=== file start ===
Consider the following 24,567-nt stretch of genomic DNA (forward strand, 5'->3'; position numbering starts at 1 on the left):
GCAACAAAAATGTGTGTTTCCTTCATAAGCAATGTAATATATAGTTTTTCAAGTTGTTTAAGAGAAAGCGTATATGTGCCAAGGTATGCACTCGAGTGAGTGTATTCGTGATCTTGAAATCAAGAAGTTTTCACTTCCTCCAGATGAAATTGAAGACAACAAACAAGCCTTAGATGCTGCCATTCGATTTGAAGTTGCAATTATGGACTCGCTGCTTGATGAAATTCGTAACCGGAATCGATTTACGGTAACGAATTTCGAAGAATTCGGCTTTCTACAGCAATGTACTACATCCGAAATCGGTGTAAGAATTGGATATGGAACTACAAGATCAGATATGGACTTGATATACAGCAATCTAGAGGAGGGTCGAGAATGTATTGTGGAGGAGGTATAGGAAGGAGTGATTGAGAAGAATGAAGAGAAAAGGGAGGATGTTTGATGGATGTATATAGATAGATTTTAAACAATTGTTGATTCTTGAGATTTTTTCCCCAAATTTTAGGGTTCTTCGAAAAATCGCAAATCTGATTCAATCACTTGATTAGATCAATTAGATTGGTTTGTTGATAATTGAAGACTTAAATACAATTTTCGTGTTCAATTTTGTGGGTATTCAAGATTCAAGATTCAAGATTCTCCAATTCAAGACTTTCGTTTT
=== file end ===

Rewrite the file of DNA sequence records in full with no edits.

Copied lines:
Consider the following 24,567-nt stretch of genomic DNA (forward strand, 5'->3'; position numbering starts at 1 on the left):
GCAACAAAAATGTGTGTTTCCTTCATAAGCAATGTAATATATAGTTTTTCAAGTTGTTTAAGAGAAAGCGTATATGTGCCAAGGTATGCACTCGAGTGAGTGTATTCGTGATCTTGAAATCAAGAAGTTTTCACTTCCTCCAGATGAAATTGAAGACAACAAACAAGCCTTAGATGCTGCCATTCGATTTGAAGTTGCAATTATGGACTCGCTGCTTGATGAAATTCGTAACCGGAATCGATTTACGGTAACGAATTTCGAAGAATTCGGCTTTCTACAGCAATGTACTACATCCGAAATCGGTGTAAGAATTGGATATGGAACTACAAGATCAGATATGGACTTGATATACAGCAATCTAGAGGAGGGTCGAGAATGTATTGTGGAGGAGGTATAGGAAGGAGTGATTGAGAAGAATGAAGAGAAAAGGGAGGATGTTTGATGGATGTATATAGATAGATTTTAAACAATTGTTGATTCTTGAGATTTTTTCCCCAAATTTTAGGGTTCTTCGAAAAATCGCAAATCTGATTCAATCACTTGATTAGATCAATTAGATTGGTTTGTTGATAATTGAAGACTTAAATACAATTTTCGTGTTCAATTTTGTGGGTATTCAAGATTCAAGATTCAAGATTCTCCAATTCAAGACTTTCGTTTT